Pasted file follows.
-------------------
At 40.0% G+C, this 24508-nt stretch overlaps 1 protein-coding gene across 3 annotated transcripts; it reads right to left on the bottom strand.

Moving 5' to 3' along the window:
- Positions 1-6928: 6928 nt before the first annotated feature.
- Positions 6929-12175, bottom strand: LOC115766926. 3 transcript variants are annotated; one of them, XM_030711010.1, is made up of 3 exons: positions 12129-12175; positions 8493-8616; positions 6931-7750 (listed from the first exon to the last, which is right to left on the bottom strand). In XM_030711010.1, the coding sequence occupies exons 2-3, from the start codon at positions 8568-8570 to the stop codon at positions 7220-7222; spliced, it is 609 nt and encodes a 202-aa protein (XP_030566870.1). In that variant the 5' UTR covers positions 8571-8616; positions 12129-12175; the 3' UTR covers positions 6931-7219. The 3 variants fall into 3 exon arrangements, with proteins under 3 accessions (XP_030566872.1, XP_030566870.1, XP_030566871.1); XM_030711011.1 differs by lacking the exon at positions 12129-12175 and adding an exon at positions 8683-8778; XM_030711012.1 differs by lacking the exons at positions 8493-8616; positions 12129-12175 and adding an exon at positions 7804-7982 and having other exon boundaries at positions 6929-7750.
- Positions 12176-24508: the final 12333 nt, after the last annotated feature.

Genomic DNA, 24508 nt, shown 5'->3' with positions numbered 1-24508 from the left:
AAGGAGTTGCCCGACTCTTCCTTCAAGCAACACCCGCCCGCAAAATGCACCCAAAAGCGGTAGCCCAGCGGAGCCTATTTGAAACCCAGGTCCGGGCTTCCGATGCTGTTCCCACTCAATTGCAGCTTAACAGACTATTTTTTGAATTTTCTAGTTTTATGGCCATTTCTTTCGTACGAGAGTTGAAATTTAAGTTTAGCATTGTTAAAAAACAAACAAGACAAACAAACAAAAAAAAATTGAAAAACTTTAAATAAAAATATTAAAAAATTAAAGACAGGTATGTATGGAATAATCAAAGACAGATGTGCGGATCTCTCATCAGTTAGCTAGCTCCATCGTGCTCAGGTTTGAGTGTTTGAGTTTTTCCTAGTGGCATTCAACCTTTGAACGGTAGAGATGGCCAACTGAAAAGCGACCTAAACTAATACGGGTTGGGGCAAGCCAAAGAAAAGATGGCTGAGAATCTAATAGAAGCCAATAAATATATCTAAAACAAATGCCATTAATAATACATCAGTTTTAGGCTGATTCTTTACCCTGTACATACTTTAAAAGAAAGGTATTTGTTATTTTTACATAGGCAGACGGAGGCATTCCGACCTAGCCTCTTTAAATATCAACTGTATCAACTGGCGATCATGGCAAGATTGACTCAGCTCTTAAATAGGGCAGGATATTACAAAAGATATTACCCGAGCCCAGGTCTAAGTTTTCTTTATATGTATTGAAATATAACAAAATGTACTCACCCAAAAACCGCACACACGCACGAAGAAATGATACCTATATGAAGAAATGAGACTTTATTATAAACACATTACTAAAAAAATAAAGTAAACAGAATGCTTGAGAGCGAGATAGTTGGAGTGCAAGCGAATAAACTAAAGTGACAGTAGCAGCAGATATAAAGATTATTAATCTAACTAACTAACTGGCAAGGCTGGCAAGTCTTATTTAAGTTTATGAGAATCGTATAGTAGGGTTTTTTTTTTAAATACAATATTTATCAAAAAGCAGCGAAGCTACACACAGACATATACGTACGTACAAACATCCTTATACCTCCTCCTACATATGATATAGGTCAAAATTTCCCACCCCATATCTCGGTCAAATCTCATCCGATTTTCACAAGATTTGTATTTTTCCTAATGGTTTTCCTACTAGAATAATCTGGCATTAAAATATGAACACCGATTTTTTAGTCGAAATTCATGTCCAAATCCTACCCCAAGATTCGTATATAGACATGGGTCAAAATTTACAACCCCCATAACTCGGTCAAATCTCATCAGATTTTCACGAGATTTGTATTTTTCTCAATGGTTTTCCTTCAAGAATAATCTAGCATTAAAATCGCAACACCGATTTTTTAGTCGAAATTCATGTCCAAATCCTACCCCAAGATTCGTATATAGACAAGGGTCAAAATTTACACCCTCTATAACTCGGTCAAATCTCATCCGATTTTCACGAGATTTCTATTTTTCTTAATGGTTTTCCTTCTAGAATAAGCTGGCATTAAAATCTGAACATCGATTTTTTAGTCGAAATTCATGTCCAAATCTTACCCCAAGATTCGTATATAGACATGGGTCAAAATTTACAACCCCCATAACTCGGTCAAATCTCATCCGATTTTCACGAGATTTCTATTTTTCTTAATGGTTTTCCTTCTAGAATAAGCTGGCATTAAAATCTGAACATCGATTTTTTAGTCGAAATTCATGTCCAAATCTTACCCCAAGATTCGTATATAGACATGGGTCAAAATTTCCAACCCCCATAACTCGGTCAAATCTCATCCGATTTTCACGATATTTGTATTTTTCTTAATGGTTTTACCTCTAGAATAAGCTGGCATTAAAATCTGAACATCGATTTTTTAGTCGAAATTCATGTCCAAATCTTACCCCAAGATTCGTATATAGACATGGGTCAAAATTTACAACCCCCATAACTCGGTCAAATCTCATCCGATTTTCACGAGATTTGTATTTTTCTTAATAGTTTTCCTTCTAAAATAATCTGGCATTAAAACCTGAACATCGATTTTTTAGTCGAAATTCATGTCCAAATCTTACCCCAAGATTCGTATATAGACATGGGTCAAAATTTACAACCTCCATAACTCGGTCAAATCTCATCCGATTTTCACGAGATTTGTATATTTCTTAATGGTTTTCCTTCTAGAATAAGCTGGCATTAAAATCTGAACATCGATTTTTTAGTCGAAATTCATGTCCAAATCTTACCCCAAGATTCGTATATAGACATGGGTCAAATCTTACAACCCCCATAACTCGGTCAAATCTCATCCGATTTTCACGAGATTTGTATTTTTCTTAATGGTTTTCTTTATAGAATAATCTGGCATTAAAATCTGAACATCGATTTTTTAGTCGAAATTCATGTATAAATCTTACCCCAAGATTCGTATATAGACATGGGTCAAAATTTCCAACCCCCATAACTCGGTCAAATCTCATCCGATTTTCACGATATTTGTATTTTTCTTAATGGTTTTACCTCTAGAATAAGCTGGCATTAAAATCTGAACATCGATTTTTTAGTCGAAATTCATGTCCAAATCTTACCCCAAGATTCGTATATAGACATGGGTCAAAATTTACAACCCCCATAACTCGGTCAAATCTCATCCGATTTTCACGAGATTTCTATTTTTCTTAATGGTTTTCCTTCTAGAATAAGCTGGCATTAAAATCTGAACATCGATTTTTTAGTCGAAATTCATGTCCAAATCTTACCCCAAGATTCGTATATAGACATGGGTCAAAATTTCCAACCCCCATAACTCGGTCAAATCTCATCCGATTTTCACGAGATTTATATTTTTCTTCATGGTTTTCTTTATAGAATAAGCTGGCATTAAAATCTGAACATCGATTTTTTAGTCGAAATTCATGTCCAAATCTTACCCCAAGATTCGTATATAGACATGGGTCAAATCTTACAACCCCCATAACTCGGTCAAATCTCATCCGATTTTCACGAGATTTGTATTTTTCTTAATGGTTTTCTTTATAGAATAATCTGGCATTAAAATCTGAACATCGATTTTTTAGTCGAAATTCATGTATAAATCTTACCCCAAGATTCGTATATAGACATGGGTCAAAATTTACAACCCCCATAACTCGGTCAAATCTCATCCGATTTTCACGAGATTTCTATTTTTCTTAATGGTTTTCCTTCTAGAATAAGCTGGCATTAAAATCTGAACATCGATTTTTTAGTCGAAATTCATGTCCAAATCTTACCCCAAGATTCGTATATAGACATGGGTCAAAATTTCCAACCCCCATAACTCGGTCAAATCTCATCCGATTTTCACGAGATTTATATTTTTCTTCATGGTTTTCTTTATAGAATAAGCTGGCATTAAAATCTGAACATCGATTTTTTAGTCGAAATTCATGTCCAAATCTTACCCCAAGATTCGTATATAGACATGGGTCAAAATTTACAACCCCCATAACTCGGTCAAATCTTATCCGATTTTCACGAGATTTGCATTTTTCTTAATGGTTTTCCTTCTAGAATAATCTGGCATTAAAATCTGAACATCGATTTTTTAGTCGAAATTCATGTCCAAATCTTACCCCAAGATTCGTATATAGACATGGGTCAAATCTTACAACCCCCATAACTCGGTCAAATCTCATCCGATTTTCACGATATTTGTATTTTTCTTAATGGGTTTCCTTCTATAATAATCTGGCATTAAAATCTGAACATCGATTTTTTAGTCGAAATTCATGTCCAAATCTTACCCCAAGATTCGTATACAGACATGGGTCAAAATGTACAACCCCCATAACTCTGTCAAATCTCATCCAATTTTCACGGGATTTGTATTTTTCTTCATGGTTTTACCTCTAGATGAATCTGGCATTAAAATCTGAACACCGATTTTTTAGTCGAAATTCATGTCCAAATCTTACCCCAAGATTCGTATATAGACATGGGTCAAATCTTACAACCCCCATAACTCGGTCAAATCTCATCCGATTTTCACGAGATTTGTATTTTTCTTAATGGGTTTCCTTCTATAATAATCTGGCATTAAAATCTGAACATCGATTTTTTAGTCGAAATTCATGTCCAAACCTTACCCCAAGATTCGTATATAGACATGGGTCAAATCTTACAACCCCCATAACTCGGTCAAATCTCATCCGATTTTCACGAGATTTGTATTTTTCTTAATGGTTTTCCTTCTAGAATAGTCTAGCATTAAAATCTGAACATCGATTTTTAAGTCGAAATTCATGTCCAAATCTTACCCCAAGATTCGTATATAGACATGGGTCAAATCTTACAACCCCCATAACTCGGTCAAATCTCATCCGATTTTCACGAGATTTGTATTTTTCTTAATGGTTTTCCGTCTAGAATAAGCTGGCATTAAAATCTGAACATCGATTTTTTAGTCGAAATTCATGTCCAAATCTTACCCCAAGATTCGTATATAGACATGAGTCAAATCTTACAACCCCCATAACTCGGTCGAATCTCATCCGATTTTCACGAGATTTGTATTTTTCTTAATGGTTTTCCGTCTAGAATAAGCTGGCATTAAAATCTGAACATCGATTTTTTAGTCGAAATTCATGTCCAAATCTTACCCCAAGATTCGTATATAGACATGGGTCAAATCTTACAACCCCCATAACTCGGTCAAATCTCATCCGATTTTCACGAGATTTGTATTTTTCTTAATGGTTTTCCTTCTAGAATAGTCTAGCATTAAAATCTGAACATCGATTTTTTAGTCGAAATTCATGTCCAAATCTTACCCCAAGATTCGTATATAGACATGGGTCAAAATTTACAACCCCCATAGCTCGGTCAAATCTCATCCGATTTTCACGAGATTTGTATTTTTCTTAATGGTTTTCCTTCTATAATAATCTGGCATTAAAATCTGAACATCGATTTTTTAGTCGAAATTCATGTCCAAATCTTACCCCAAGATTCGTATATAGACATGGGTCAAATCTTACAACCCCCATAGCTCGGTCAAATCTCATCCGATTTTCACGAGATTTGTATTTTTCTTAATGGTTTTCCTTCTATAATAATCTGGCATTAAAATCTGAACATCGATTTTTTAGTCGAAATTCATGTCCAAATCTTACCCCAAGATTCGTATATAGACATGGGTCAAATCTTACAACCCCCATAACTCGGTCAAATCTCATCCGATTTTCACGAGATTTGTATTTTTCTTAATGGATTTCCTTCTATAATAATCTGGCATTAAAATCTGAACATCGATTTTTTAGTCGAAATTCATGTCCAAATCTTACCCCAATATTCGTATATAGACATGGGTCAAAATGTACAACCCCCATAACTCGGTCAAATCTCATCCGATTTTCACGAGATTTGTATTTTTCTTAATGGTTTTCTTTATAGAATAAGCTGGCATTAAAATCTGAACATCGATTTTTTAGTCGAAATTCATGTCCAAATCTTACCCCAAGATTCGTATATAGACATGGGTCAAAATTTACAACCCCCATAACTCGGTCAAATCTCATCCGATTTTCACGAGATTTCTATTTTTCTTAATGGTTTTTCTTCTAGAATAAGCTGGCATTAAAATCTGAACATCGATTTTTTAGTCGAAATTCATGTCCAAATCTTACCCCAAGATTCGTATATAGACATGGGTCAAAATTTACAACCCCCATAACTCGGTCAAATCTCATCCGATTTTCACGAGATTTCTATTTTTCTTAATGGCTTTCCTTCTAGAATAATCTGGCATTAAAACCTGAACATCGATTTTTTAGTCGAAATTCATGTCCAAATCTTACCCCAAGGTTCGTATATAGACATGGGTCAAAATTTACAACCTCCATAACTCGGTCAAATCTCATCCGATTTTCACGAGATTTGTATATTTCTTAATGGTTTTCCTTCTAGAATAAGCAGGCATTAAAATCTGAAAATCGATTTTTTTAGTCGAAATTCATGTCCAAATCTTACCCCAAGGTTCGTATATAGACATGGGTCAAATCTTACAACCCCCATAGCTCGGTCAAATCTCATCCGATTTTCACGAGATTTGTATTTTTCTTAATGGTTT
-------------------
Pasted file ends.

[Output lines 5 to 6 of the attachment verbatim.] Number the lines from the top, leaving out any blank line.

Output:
- Positions 12176-24508: the final 12333 nt, after the last annotated feature.

Genomic DNA, 24508 nt, shown 5'->3' with positions numbered 1-24508 from the left: